A surprisingly versatile and agile game for all kinds of players, undead or otherwise
I am not a zombie fan, per se. I don't object to them, but I'm not one that will run out to see a Romero film or stuck with The Walking Dead past season 4 or 5 (whenever Negan appeared and I was like: "Oh. This is just the latest replacement for The Governor. Yawn.") For me, the zombie thing is something like my attitude toward vampires in the 90s, when everything was blanketed by them and my old business partner even convinced me to write a comic series based on them in order to get more exposure for our studio. Yeah, I did it, but I kinda gritted my teeth. So, Tiny Epic Zombies initially did not appeal to me like most of the other TE games did, solely for thematic reasons. I didn't really know much about the game play, except that it was supposedly a co-op, which is normally another strike in my book. But, when I finally gave in and traded for a copy, I realized how wrong I'd been. Yes, it was zombies, but Gamelyn's clever appropriation of all of the standard themes AND clever implementation of those themes in a game that could be played cooperatively OR competitively and/or one-vs-all and/or free-for-all made it an instant success in my eyes. On top of that, it's filled with green zombie minis and not just tokens. The amusing thing about those minis is that having their hands raised in the typical zombie attack pose means that they stand up on the board as easily on their heads as they do on their feet, so we frequently end up with some of them doing handstands whenever we play. (Cue the Eloise joke from Reservoir Dogs.) But let's get into how it plays, with or without calisthenics...
First off, the game takes place in the most appropriate setting possible: a shopping mall. I know it's an increasingly archaic locale in this world of Amazon, but there it is. After all, as a designer, you want a contained board for a constant physical threat, so presenting open terrain like Kingdoms isn't workable. Plus, the mall is right in the wheelhouse of classic zombie films like Dawn of the Dead and Night of the Comet. It's also a good excuse for why you might be finding random weapons or useful pieces of equipment all within the same structure. The "you can walk through walls, regardless of art" is a little chintzy, but one can see where it's necessary in terms of balance, as otherwise the zombie player could just stack green dudes in the right spots and the human players would never be able to make progress. The map cards are double-sided, but aren't overly dissimilar from each other, having the same mission icons and abilities on each side, so you're not going to unbalance a game by using any particular store. The only real difference is between the Motorcycle (Parking Deck Z) and the Police Car (Echo Ridge Security), since those two vehicles move differently. But, otherwise, you're switching map sides for layout variety, which will come with the random draw and placement of the cards, as well.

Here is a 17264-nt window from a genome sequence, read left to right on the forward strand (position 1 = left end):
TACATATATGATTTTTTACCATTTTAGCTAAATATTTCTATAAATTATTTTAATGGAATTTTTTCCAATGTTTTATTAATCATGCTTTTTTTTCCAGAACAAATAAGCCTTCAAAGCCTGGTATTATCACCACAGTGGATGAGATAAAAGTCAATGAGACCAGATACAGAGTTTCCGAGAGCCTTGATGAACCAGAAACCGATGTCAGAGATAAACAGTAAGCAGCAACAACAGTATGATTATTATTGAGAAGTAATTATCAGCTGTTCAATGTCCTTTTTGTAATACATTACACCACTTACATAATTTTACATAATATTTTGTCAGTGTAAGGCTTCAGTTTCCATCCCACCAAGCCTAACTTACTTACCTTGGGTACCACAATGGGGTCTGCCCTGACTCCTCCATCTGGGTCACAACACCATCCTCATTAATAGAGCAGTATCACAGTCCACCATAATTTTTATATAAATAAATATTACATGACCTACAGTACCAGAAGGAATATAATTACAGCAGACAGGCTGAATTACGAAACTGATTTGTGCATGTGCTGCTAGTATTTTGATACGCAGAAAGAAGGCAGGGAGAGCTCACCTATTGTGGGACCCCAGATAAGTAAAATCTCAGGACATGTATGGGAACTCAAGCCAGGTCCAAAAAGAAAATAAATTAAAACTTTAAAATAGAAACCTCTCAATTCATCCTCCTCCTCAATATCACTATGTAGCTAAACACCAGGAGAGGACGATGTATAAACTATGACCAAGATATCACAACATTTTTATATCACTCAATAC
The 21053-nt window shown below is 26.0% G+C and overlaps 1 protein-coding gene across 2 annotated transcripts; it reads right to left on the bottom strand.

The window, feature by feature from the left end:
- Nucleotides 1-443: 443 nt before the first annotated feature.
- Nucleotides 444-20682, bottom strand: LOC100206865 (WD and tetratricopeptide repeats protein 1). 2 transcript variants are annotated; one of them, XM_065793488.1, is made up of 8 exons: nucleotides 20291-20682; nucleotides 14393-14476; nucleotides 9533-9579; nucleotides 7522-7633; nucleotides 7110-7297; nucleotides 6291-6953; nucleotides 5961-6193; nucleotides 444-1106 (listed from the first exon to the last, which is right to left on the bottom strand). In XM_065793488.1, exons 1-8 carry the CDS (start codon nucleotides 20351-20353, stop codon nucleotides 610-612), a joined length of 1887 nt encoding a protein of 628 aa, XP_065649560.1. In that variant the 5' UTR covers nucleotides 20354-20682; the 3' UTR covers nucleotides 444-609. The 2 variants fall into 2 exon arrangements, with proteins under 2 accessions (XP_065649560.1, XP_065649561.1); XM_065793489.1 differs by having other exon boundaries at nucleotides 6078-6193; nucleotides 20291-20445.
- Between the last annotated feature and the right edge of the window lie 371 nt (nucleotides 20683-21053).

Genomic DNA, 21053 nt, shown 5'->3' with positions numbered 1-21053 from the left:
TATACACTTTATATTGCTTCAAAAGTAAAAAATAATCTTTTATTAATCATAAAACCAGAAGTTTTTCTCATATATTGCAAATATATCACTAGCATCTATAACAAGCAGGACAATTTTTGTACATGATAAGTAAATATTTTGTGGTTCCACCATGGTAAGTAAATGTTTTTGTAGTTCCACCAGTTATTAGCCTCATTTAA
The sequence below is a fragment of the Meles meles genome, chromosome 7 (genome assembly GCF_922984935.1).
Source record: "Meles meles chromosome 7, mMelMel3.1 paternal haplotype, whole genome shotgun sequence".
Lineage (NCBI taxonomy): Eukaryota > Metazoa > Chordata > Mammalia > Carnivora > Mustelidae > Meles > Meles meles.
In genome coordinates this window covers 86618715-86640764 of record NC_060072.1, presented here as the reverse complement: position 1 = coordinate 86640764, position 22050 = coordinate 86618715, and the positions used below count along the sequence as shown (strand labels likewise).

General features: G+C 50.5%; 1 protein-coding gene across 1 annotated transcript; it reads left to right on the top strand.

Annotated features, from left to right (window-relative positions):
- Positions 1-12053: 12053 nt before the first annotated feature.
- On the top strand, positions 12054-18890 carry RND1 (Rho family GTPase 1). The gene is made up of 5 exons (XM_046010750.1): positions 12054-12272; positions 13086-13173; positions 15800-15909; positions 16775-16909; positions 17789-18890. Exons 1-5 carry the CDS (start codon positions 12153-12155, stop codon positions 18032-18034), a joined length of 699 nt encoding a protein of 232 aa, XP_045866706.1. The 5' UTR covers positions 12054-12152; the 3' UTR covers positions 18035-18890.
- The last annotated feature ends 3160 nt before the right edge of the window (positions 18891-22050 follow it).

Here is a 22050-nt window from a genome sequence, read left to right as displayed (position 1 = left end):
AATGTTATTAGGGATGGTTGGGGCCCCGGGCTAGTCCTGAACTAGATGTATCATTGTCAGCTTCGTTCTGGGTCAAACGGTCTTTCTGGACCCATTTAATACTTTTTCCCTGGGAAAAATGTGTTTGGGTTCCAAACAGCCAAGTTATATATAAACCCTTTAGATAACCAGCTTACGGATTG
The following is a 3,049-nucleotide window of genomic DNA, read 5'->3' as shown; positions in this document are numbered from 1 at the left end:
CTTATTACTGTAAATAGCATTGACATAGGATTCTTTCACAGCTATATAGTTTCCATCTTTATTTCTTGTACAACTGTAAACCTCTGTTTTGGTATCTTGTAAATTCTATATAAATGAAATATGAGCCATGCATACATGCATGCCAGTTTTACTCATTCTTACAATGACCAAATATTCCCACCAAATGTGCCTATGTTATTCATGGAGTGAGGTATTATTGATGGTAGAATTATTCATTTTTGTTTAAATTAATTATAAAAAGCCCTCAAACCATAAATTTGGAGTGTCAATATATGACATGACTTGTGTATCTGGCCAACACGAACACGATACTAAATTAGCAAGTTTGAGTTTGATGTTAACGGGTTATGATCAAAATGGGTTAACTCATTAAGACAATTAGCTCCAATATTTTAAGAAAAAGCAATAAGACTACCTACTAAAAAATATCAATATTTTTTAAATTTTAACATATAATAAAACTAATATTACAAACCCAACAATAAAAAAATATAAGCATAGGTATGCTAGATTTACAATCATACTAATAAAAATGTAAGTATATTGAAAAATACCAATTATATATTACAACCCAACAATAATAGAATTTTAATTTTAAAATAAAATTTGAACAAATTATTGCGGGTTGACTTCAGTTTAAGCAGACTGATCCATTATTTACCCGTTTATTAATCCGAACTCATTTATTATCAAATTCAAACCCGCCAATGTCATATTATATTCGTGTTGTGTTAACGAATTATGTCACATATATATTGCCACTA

Second, the combat system is excellent. Zombies are there to be (re-)killed. Period. It shouldn't be a question of whether you can take down the rampaging hordes. The question should be: How much risk am I taking, both in the course of shooting something or walking in to deal out a face-to-face beatdown? No matter which route you take, the zombie gets removed. The upside to melee combat is that you might be so juiced by purging a walker that you get to move again. The downside is that, in the course of removing the pest, you might take wounds. The risk in shooting is the possible lack of ammo for other problems and how close that ammo is to those wounds you took earlier when punching a walker back to the floor. And that latter part is the genius element of this whole thing. You have one track of numbers along the top of your character card that shows both wounds and ammo. If your ammo gets too low (or wounds too high) and equals or drops below your wounds, you're dead. It's not just a situation of running out of ammo. Running out thematically means you can't defend yourself in your weakened state and are, therefore, Overrun and dead (only to walk again...) But mechanically it means you don't really have to keep track of two stats. They're all on the same measure and flow together perfectly with the theme and most people's understanding of the background material. It's really quite brilliant in its simplicity. I've had many games where I've "avoided the action", so to speak, because I haven't taken many, if any, wounds. But that's largely because I've had good shots and/or a good shooting weapon and it was convenient for what we were trying to accomplish. But I was also constantly aware that all it would take is one moment of being Overrun, where the zombie player drops one in your space, and I could be perilously close to death because my ammo had run so low. That's good tension and makes for an exciting game.